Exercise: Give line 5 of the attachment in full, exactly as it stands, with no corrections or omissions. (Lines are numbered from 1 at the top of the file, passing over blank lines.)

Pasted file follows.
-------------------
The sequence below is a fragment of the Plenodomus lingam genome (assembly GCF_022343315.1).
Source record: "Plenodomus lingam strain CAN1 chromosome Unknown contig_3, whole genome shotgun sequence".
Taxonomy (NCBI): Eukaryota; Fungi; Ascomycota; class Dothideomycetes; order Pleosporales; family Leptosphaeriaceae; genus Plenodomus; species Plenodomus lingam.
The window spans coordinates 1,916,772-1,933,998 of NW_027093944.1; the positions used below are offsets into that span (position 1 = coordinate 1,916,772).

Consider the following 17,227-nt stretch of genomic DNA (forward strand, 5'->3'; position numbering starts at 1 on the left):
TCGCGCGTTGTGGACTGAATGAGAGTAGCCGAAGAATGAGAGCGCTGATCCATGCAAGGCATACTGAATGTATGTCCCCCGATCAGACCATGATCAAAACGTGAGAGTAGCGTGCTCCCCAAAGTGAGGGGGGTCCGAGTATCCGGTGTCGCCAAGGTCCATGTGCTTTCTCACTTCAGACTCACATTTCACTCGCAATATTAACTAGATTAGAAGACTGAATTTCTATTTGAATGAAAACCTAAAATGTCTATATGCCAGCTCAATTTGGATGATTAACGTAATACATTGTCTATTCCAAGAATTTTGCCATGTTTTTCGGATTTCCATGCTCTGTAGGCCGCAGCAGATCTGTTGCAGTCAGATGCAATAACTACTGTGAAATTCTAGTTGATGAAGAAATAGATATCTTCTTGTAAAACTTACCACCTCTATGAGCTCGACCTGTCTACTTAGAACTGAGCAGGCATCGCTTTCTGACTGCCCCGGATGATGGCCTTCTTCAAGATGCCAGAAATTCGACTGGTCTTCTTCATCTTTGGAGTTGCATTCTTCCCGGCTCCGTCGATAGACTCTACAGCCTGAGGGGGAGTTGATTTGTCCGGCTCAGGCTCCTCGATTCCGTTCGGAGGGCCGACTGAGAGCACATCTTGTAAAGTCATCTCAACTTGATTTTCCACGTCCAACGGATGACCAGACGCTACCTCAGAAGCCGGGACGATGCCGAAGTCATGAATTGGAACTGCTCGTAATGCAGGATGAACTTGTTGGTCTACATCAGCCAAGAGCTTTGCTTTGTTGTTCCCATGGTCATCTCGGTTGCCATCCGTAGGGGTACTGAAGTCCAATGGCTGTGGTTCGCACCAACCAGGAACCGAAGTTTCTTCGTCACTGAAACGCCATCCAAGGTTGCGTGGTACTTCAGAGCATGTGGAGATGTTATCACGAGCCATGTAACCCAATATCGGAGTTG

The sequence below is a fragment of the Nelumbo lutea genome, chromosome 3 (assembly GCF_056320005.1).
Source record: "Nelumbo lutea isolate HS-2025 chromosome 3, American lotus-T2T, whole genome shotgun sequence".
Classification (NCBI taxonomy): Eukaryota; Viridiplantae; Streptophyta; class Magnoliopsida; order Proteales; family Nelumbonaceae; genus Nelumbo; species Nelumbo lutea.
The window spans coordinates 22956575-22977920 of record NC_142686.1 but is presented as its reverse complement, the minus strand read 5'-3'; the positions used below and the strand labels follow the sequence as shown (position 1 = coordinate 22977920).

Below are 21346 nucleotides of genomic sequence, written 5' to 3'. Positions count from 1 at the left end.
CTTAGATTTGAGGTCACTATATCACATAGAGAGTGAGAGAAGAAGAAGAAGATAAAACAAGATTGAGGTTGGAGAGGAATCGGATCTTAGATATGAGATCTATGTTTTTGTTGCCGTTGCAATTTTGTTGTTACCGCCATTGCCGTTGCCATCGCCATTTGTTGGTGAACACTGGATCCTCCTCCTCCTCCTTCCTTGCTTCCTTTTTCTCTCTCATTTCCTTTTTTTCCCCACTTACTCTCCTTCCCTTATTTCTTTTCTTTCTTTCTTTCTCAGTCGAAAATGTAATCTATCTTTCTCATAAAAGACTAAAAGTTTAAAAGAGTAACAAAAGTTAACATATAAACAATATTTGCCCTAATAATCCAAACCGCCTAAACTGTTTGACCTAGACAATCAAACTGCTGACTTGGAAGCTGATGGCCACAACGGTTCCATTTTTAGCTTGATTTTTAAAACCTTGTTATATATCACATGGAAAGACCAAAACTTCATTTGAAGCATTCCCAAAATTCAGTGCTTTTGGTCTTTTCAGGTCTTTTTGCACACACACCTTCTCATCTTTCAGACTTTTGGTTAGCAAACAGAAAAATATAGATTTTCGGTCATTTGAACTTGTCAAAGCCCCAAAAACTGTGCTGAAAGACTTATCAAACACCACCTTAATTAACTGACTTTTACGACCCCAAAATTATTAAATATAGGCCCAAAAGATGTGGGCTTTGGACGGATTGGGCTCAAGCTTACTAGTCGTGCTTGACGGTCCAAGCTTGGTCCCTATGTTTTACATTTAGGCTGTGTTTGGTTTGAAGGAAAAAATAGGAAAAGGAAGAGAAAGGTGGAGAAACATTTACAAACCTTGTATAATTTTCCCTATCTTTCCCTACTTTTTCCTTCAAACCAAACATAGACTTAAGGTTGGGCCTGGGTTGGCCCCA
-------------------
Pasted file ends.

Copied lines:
Consider the following 17,227-nt stretch of genomic DNA (forward strand, 5'->3'; position numbering starts at 1 on the left):